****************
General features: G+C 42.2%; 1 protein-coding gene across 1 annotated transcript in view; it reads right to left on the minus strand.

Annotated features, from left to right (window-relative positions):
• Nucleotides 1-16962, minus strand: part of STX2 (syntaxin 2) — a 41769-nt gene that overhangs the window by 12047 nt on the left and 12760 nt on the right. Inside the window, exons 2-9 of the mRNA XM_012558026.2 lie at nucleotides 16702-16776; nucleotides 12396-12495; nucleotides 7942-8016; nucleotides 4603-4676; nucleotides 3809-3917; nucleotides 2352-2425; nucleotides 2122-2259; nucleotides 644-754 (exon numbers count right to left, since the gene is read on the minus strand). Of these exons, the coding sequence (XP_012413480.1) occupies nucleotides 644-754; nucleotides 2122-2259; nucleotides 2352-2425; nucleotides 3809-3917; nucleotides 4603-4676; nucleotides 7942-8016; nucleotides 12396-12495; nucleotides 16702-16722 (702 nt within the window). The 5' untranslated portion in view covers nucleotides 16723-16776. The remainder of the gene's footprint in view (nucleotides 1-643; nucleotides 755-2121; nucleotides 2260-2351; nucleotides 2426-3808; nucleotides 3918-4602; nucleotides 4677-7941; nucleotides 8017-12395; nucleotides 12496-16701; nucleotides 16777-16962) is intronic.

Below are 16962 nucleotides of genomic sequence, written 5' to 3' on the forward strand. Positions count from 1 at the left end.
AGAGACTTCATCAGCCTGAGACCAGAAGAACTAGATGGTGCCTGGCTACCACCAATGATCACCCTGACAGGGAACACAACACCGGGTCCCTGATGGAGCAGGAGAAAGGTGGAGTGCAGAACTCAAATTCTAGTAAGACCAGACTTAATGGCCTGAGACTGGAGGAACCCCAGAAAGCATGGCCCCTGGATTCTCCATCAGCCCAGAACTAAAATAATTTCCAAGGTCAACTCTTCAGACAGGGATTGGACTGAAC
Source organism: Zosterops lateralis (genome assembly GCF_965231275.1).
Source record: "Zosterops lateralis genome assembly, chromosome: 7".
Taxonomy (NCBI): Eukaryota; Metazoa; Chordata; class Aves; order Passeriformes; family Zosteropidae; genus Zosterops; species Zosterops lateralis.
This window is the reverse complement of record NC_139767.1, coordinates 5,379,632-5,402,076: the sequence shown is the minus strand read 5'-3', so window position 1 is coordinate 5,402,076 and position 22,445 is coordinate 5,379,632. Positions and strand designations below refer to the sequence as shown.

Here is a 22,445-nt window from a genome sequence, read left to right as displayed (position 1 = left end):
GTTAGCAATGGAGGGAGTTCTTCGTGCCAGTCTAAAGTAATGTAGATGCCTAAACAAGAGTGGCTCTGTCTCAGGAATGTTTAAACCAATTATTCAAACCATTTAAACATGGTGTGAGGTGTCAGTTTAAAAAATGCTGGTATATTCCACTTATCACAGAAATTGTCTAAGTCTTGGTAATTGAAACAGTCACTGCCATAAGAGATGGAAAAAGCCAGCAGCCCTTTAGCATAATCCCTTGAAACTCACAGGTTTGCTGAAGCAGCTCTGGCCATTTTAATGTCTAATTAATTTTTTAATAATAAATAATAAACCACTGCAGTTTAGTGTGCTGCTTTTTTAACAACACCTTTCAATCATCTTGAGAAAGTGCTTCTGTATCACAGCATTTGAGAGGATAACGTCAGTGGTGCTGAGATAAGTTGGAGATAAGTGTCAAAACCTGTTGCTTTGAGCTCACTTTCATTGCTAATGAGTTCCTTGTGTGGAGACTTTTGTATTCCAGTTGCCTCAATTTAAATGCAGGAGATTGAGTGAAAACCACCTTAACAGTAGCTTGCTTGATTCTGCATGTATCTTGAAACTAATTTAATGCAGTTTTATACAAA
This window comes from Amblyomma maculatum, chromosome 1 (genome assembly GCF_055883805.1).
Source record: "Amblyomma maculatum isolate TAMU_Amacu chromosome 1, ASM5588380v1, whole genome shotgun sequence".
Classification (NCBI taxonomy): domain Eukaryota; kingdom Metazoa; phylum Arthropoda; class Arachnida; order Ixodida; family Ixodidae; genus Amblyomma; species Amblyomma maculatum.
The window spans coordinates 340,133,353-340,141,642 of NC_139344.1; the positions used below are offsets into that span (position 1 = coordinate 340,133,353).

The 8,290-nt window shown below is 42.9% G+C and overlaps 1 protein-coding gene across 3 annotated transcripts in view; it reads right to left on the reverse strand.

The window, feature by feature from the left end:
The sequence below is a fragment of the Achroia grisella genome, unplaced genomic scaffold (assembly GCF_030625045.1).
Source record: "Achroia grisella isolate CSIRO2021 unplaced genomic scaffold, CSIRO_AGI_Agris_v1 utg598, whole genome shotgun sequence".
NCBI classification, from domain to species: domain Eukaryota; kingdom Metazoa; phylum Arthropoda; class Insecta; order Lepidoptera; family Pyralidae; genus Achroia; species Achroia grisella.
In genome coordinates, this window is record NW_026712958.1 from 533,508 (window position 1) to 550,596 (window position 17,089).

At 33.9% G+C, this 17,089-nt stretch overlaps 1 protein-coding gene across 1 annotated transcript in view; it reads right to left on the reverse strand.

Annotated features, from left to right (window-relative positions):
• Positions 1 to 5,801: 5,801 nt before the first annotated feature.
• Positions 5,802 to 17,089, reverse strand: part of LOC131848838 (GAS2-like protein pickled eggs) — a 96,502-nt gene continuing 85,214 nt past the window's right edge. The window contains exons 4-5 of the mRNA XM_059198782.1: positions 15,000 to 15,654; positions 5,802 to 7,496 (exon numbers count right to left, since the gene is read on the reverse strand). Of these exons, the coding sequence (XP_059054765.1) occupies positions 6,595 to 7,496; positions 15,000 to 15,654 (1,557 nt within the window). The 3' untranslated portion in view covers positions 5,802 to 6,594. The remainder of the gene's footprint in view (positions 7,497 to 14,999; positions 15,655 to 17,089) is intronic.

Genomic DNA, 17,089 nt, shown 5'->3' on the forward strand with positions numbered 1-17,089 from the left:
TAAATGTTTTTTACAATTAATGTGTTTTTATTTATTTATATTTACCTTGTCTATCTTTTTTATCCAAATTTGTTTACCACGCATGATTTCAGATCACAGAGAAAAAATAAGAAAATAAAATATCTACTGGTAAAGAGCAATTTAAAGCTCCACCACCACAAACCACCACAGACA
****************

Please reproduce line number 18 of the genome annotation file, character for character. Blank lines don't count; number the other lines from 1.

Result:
The sequence below is a fragment of the Achroia grisella genome, unplaced genomic scaffold (assembly GCF_030625045.1).